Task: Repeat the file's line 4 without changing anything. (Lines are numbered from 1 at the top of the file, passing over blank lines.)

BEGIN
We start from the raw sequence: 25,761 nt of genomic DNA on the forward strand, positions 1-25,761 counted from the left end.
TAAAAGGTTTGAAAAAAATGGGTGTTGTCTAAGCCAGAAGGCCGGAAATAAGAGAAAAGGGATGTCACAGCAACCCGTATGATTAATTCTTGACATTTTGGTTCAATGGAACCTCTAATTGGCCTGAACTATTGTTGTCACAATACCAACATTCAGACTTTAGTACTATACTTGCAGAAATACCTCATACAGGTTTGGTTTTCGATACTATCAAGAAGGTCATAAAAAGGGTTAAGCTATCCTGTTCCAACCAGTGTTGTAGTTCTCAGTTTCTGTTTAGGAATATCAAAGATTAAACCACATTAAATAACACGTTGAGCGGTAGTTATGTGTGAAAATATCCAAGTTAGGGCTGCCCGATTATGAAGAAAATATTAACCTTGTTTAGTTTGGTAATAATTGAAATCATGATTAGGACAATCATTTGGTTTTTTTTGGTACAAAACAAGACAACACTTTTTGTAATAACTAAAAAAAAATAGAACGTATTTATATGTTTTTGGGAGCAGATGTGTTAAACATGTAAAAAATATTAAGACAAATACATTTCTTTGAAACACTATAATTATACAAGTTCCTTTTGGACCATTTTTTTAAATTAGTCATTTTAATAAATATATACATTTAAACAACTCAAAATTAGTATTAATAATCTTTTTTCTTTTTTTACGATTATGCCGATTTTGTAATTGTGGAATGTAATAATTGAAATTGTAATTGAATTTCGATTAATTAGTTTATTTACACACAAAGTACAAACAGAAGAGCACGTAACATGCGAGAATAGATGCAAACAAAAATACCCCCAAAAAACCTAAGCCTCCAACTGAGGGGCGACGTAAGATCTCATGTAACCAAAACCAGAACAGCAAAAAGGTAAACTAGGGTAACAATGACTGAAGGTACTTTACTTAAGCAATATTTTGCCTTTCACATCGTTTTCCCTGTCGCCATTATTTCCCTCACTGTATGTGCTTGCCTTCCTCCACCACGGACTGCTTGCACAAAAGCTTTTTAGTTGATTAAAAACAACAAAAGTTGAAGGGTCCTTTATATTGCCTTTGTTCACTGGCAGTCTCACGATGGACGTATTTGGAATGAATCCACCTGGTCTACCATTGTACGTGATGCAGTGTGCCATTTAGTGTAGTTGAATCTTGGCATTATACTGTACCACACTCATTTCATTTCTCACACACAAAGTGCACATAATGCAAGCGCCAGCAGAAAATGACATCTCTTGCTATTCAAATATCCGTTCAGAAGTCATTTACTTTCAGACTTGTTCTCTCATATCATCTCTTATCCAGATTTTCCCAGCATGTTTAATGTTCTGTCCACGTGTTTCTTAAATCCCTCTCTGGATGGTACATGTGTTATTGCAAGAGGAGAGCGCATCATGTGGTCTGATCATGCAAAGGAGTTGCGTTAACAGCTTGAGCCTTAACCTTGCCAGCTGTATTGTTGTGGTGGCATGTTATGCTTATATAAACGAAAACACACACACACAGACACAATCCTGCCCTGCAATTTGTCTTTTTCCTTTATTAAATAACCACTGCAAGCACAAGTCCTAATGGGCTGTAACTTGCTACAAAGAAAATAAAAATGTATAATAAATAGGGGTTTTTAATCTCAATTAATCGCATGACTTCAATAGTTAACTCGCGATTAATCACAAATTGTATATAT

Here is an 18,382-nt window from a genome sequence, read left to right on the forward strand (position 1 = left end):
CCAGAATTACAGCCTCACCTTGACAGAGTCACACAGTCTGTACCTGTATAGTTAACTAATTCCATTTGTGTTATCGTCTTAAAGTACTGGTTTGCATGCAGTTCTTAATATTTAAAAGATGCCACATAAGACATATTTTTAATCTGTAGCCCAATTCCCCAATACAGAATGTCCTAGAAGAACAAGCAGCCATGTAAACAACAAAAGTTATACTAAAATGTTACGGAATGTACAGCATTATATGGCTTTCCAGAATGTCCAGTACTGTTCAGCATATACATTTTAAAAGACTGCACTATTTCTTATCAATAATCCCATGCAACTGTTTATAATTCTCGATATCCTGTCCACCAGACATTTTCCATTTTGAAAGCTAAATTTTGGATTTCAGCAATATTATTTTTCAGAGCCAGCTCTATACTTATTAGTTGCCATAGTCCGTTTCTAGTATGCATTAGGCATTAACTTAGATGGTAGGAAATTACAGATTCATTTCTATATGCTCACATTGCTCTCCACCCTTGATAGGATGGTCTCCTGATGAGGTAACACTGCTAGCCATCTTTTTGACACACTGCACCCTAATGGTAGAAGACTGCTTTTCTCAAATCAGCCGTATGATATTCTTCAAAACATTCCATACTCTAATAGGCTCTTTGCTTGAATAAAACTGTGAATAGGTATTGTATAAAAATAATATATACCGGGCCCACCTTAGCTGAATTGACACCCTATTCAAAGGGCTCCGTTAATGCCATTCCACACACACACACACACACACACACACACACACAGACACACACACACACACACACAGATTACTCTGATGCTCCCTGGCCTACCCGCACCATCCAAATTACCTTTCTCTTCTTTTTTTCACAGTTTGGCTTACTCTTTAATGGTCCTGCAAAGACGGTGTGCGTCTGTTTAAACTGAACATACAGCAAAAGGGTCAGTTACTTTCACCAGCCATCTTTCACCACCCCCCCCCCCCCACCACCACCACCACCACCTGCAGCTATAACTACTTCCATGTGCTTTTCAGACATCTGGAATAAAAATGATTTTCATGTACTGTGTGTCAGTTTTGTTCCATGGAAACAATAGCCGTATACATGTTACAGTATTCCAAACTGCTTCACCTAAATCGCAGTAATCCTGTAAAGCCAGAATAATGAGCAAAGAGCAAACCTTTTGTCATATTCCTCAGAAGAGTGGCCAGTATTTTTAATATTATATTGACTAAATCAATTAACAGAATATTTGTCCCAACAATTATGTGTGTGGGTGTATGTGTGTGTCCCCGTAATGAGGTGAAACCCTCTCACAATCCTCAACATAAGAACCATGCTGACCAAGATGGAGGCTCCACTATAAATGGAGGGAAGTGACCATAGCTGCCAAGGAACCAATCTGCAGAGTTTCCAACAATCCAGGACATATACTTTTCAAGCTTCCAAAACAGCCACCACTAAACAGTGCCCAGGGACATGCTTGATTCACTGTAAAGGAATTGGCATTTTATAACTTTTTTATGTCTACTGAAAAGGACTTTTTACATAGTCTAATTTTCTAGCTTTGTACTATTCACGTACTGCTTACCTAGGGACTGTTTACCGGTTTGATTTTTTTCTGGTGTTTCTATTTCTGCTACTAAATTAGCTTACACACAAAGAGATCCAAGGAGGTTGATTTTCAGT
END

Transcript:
CCAGAATTACAGCCTCACCTTGACAGAGTCACACAGTCTGTACCTGTATAGTTAACTAATTCCATTTGTGTTATCGTCTTAAAGTACTGGTTTGCATGCAGTTCTTAATATTTAAAAGATGCCACATAAGACATATTTTTAATCTGTAGCCCAATTCCCCAATACAGAATGTCCTAGAAGAACAAGCAGCCATGTAAACAACAAAAGTTATACTAAAATGTTACGGAATGTACAGCATTATATGGCTTTCCAGAATGTCCAGTACTGTTCAGCATATACATTTTAAAAGACTGCACTATTTCTTATCAATAATCCCATGCAACTGTTTATAATTCTCGATATCCTGTCCACCAGACATTTTCCATTTTGAAAGCTAAATTTTGGATTTCAGCAATATTATTTTTCAGAGCCAGCTCTATACTTATTAGTTGCCATAGTCCGTTTCTAGTATGCATTAGGCATTAACTTAGATGGTAGGAAATTACAGATTCATTTCTATATGCTCACATTGCTCTCCACCCTTGATAGGATGGTCTCCTGATGAGGTAACACTGCTAGCCATCTTTTTGACACACTGCACCCTAATGGTAGAAGACTGCTTTTCTCAAATCAGCCGTATGATATTCTTCAAAACATTCCATACTCTAATAGGCTCTTTGCTTGAATAAAACTGTGAATAGGTATTGTATAAAAATAATATATACCGGGCCCACCTTAGCTGAATTGACACCCTATTCAAAGGGCTCCGTTAATGCCATTCCACACACACACACACACACACACACACACACACAGACACACACACACACACACACAGATTACTCTGATGCTCCCTGGCCTACCCGCACCATCCAAATTACCTTTCTCTTCTTTTTTTCACAGTTTGGCTTACTCTTTAATGGTCCTGCAAAGACGGTGTGCGTCTGTTTAAACTGAACATACAGCAAAAGGGTCAGTTACTTTCACCAGCCATCTTTCACCACCCCCCCCCCCCCACCACCACCACCACCACCTGCAGCTATAACTACTTCCATGTGCTTTTCAGACATCTGGAATAAAAATGATTTTCATGTACTGTGTGTCAGTTTTGTTCCATGGAAACAATAGCCGTATACATGTTACAGTATTCCAAACTGCTTCACCTAAATCGCAGTAATCCTGTAAAGCCAGAATAATGAGCAAAGAGCAAACCTTTTGTCATATTCCTCAGAAGAGTGGCCAGTATTTTTAATATTATATTGACTAAATCAATTAACAGAATATTTGTCCCAACAATTATGTGTGTGGGTGTATGTGTGTGTCCCCGTAATGAGGTGAAACCCTCTCACAATCCTCAACATAAGAACCATGCTGACCAAGATGGAGGCTCCACTATAAATGGAGGGAAGTGACCATAGCTGCCAAGGAACCAATCTGCAGAGTTTCCAACAATCCAGGACATATACTTTTCAAGCTTCCAAAACAGCCACCACTAAACAGTGCCCAGGGACATGCTTGATTCACTGTAAAGGAATTGGCATTTTATAACTTTTTTATGTCTACTGAAAAGGACTTTTTACATAGTCTAATTTTCTAGCTTTGTACTATTCACGTACTGCTTACCTAGGGACTGTTTACCGGTTTGATTTTTTTCTGGTGTTTCTATTTCTGCTACTAAATTAGCTTACACACAAAGAGATCCAAGGAGGTTGATTTTCAGT